I can still taste that first drink at 15 years old: a light beer liberated from my friend Peter’s fridge while his parents were out of town.
By the third can, my body hummed and my mind swam slow backstrokes. Stroked by alcohol’s gentle hands, I was in love for the first time.
It was a rapid progression from watery beer to Gatorade bottles full of 40% spirits—rum in one hand, vodka in the other and no chaser. The smell of cheap vodka still makes me gag.
Though I eventually moderated my teenage excess, it would be 25 years before I quit for good, on January 15, 2022.
I drank heavily but never identified as an alcoholic, never let it ruin my life, never needed rehab or AA. So why give up a good thing?
You don’t need to stop drinking alcohol
Nothing I say is intended to convince you to stop drinking, or even cut back. All I can do is share how being alcohol-free these last 18 months has gradually but dramatically improved my business and life.
I built my first business in university and got hooked on entrepreneurship. I jumped in and out of the nine-to-five world for fourteen years, but every time I was chained to an office I dreamed of being the captain of my own ship. So, I got good at tendering my resignation.
Sometimes I had financial runway and a plan. Other times, just a wild impulse. My early business building followed a pattern: a week of celebrating my new boss-less status and major productivity. Then, waking up late and quitting early. Feeling overwhelmed, taking a nap and experiencing creeping panic. Drink and stay up late. Repeat.
In those days it was obvious how alcohol was blocking my business success. But eventually I quit smoking and got my drinking “under control.” I found my future wife and bought a house. All was well, right?
But is being a responsible drinker and an entrepreneur ever compatible?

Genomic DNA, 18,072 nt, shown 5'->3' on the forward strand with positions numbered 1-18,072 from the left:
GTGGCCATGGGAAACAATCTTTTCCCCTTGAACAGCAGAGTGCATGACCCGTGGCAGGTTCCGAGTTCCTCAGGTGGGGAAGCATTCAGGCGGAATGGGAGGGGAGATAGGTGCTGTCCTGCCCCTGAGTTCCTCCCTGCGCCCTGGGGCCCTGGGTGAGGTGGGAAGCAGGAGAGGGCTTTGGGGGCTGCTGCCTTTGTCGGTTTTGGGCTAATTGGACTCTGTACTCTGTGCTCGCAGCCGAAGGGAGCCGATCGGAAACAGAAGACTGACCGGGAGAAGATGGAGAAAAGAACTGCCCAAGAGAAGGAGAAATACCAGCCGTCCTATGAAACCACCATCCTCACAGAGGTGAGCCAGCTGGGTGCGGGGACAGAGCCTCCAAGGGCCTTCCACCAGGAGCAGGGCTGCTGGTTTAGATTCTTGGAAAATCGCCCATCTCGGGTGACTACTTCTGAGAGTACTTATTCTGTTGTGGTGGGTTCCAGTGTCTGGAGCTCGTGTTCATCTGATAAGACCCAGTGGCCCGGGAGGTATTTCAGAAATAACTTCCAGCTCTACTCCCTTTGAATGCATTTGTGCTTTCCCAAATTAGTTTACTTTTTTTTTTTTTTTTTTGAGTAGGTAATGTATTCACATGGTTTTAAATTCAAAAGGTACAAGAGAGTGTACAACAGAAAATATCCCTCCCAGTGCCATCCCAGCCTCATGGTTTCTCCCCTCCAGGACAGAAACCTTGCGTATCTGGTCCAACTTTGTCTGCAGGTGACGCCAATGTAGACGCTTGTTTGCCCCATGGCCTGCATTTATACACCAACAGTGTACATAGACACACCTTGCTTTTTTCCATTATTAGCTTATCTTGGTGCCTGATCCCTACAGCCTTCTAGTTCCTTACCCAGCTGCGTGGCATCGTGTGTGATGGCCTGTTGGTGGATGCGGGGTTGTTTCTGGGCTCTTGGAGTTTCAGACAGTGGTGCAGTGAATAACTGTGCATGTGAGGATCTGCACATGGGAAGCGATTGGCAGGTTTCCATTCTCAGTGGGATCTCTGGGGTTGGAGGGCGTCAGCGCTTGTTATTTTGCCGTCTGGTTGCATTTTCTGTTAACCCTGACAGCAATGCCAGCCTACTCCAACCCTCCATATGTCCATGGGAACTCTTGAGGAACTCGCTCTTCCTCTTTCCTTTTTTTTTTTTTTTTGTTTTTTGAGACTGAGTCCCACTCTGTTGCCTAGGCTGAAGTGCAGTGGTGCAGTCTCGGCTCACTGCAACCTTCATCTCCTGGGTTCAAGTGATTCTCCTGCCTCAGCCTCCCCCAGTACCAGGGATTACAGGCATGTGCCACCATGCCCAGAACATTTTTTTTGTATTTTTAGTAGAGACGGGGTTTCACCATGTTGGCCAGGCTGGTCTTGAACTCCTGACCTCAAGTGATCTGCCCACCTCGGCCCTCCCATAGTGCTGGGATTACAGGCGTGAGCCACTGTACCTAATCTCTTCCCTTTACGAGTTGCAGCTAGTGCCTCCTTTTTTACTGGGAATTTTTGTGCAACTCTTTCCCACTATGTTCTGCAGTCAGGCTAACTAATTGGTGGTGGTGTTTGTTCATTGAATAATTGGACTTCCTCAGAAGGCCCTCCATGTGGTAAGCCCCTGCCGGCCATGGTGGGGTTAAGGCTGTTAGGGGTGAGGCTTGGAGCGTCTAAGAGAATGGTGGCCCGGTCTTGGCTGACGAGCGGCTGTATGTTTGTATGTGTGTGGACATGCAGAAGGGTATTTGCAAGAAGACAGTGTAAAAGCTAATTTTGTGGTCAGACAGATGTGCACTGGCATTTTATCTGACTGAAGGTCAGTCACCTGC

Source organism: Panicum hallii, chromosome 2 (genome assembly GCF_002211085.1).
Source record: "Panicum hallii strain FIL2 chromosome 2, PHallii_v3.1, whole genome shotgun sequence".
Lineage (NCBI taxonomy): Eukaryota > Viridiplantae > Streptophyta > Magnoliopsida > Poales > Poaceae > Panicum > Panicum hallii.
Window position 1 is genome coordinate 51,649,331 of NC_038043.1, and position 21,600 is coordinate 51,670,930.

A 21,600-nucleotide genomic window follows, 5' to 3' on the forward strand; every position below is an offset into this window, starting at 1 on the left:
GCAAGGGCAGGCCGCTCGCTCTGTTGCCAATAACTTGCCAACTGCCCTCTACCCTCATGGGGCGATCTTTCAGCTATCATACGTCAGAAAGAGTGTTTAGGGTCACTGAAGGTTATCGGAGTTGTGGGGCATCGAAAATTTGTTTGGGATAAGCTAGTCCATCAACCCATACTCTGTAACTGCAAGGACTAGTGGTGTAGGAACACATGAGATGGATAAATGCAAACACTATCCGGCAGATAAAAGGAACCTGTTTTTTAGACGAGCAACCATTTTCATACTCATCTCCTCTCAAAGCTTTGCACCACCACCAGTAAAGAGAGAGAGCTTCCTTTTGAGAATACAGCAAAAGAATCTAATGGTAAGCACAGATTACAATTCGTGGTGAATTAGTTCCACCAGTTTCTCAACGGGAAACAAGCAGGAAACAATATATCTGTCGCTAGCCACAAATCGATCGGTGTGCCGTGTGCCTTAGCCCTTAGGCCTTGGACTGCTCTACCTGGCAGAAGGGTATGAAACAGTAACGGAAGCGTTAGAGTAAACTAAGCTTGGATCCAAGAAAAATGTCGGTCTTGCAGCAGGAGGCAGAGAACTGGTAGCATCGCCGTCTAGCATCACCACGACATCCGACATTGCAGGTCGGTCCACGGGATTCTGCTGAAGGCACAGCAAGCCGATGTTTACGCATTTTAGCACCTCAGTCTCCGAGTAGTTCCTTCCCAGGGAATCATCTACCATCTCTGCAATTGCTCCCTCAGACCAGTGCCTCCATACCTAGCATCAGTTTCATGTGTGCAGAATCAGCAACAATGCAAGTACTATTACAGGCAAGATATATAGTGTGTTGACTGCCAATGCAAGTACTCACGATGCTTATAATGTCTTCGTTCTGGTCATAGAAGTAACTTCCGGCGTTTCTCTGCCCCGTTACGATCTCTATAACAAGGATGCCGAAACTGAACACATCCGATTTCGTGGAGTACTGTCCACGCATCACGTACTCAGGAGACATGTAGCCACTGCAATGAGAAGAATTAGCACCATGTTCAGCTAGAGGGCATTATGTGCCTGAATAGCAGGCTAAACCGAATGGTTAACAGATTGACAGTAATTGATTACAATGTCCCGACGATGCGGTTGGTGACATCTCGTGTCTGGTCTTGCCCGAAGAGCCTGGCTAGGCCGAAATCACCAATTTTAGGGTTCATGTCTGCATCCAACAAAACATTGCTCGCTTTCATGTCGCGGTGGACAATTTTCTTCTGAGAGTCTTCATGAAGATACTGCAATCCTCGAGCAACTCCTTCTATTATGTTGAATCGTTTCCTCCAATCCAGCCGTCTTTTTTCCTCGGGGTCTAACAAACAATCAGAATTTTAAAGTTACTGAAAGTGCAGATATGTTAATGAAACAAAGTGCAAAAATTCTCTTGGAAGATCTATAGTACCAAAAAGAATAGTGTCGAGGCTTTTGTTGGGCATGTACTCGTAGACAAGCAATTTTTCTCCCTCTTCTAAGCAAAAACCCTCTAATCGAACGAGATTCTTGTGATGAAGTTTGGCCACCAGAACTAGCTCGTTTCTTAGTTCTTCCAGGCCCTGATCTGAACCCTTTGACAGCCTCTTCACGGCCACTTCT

I started to ask: should I quit drinking?
When the COVID-19 pandemic lockdown came, other people got hysterical about toilet paper. I headed straight to the liquor store for boxes of wine. I made it a habit to pour myself a glass or three of cheap red every night (you get used to it).
Then something interesting happened: Alcohol… stopped working.
No more did I feel the same warm embrace I did at age 15—it just made me sleepy.
After two years of this, I took a solo Airbnb trip to escape new-dad responsibilities, read and get into a case of delicious craft beer. But halfway through the third can, it hit me: I wasn’t enjoying it; I was only there drinking so I could avoid my work and life. I poured the rest down the kitchen sink and decided I was done(ish).
In the last year and a half, I’ve touched alcohol three or four times. Once to excess—three drinks in Mexico last April. But each time it served only as a reminder: Yep, I’m over it.
So how did I do it?
How I stopped drinking
Inertia and addiction kept me drinking long after the relationship was dead. Then a book landed in my lap: This Naked Mind by Annie Grace.
First, it laid out all the science: Alcohol slows your thinking, and was probably causing my low mood and marital bickering. Constantly poisoning my body weakened my immune system and explained why I got sick every few months. It was messing up my sleep and my workouts. It causes cancer, but even worse, bad sex.
Now I had all the rational reasons to quit. But what I learned from beating cigarettes years before was that you need to engage emotion, too, which the book did.
It helped me see that alcohol wasn’t relieving my stress, but creating it. Much of my anxiety and lack of enthusiasm for my life and business was simply daily withdrawal symptoms.